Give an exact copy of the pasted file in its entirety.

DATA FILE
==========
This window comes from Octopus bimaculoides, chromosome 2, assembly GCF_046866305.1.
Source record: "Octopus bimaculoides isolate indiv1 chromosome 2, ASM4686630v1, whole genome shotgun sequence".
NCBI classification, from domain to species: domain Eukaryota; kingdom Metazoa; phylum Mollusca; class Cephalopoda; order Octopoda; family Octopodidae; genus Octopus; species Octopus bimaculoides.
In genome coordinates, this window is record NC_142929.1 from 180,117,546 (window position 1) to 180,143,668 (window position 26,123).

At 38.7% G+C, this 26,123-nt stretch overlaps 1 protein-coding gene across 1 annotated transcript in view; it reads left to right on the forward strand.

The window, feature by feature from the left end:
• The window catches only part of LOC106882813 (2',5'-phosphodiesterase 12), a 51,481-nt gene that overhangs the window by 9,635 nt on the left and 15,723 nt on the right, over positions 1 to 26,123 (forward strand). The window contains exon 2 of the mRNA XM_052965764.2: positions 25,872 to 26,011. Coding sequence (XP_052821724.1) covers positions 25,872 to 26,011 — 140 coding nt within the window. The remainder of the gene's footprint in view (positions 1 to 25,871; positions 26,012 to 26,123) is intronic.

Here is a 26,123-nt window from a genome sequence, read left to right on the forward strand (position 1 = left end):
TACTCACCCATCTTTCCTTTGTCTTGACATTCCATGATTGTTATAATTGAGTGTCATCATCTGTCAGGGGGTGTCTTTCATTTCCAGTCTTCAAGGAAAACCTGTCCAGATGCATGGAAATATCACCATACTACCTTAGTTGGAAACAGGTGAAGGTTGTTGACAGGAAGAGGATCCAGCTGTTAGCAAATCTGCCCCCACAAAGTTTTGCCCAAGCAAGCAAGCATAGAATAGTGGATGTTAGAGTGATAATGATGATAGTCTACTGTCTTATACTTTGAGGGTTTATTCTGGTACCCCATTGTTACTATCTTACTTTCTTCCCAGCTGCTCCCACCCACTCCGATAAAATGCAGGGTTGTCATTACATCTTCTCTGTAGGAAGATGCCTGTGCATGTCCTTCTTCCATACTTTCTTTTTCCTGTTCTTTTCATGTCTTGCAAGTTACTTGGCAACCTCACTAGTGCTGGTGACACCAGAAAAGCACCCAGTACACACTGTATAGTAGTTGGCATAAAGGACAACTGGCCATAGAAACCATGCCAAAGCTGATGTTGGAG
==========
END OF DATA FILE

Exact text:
This window comes from Octopus bimaculoides, chromosome 2, assembly GCF_046866305.1.
Source record: "Octopus bimaculoides isolate indiv1 chromosome 2, ASM4686630v1, whole genome shotgun sequence".
NCBI classification, from domain to species: domain Eukaryota; kingdom Metazoa; phylum Mollusca; class Cephalopoda; order Octopoda; family Octopodidae; genus Octopus; species Octopus bimaculoides.
In genome coordinates, this window is record NC_142929.1 from 180,117,546 (window position 1) to 180,143,668 (window position 26,123).

At 38.7% G+C, this 26,123-nt stretch overlaps 1 protein-coding gene across 1 annotated transcript in view; it reads left to right on the forward strand.

The window, feature by feature from the left end:
• The window catches only part of LOC106882813 (2',5'-phosphodiesterase 12), a 51,481-nt gene that overhangs the window by 9,635 nt on the left and 15,723 nt on the right, over positions 1 to 26,123 (forward strand). The window contains exon 2 of the mRNA XM_052965764.2: positions 25,872 to 26,011. Coding sequence (XP_052821724.1) covers positions 25,872 to 26,011 — 140 coding nt within the window. The remainder of the gene's footprint in view (positions 1 to 25,871; positions 26,012 to 26,123) is intronic.

Here is a 26,123-nt window from a genome sequence, read left to right on the forward strand (position 1 = left end):
TACTCACCCATCTTTCCTTTGTCTTGACATTCCATGATTGTTATAATTGAGTGTCATCATCTGTCAGGGGGTGTCTTTCATTTCCAGTCTTCAAGGAAAACCTGTCCAGATGCATGGAAATATCACCATACTACCTTAGTTGGAAACAGGTGAAGGTTGTTGACAGGAAGAGGATCCAGCTGTTAGCAAATCTGCCCCCACAAAGTTTTGCCCAAGCAAGCAAGCATAGAATAGTGGATGTTAGAGTGATAATGATGATAGTCTACTGTCTTATACTTTGAGGGTTTATTCTGGTACCCCATTGTTACTATCTTACTTTCTTCCCAGCTGCTCCCACCCACTCCGATAAAATGCAGGGTTGTCATTACATCTTCTCTGTAGGAAGATGCCTGTGCATGTCCTTCTTCCATACTTTCTTTTTCCTGTTCTTTTCATGTCTTGCAAGTTACTTGGCAACCTCACTAGTGCTGGTGACACCAGAAAAGCACCCAGTACACACTGTATAGTAGTTGGCATAAAGGACAACTGGCCATAGAAACCATGCCAAAGCTGATGTTGGAG